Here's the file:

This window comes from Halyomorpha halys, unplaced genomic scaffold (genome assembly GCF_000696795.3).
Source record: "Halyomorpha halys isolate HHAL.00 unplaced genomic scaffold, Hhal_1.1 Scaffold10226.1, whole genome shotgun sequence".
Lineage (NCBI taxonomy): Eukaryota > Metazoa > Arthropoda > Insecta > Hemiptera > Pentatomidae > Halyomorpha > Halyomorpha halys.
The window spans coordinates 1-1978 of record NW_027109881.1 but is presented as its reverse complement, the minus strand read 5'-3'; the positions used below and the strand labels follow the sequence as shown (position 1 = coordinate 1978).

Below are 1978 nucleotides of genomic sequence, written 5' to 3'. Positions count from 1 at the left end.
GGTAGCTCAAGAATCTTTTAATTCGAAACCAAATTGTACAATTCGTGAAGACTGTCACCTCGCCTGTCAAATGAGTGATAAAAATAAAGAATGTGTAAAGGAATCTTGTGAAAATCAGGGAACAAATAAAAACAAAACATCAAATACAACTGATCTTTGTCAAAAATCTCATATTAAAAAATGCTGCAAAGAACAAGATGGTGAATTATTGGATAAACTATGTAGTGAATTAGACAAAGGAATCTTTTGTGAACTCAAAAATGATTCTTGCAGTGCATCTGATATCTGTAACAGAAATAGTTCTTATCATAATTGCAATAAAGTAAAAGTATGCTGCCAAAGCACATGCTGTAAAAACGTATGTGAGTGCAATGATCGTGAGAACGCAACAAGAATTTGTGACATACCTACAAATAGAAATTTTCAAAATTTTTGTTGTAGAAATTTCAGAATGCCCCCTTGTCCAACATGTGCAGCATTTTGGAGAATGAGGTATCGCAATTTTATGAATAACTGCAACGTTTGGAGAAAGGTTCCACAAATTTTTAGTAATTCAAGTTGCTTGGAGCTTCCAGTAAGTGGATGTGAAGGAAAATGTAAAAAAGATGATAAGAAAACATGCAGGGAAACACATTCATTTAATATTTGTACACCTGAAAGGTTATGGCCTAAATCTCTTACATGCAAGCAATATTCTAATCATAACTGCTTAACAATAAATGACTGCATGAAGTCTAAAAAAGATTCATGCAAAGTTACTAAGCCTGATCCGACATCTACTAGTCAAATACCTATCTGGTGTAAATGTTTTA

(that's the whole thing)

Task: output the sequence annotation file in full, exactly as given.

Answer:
This window comes from Halyomorpha halys, unplaced genomic scaffold (genome assembly GCF_000696795.3).
Source record: "Halyomorpha halys isolate HHAL.00 unplaced genomic scaffold, Hhal_1.1 Scaffold10226.1, whole genome shotgun sequence".
Lineage (NCBI taxonomy): Eukaryota > Metazoa > Arthropoda > Insecta > Hemiptera > Pentatomidae > Halyomorpha > Halyomorpha halys.
The window spans coordinates 1-1978 of record NW_027109881.1 but is presented as its reverse complement, the minus strand read 5'-3'; the positions used below and the strand labels follow the sequence as shown (position 1 = coordinate 1978).

Below are 1978 nucleotides of genomic sequence, written 5' to 3'. Positions count from 1 at the left end.
GGTAGCTCAAGAATCTTTTAATTCGAAACCAAATTGTACAATTCGTGAAGACTGTCACCTCGCCTGTCAAATGAGTGATAAAAATAAAGAATGTGTAAAGGAATCTTGTGAAAATCAGGGAACAAATAAAAACAAAACATCAAATACAACTGATCTTTGTCAAAAATCTCATATTAAAAAATGCTGCAAAGAACAAGATGGTGAATTATTGGATAAACTATGTAGTGAATTAGACAAAGGAATCTTTTGTGAACTCAAAAATGATTCTTGCAGTGCATCTGATATCTGTAACAGAAATAGTTCTTATCATAATTGCAATAAAGTAAAAGTATGCTGCCAAAGCACATGCTGTAAAAACGTATGTGAGTGCAATGATCGTGAGAACGCAACAAGAATTTGTGACATACCTACAAATAGAAATTTTCAAAATTTTTGTTGTAGAAATTTCAGAATGCCCCCTTGTCCAACATGTGCAGCATTTTGGAGAATGAGGTATCGCAATTTTATGAATAACTGCAACGTTTGGAGAAAGGTTCCACAAATTTTTAGTAATTCAAGTTGCTTGGAGCTTCCAGTAAGTGGATGTGAAGGAAAATGTAAAAAAGATGATAAGAAAACATGCAGGGAAACACATTCATTTAATATTTGTACACCTGAAAGGTTATGGCCTAAATCTCTTACATGCAAGCAATATTCTAATCATAACTGCTTAACAATAAATGACTGCATGAAGTCTAAAAAAGATTCATGCAAAGTTACTAAGCCTGATCCGACATCTACTAGTCAAATACCTATCTGGTGTAAATGTTTTA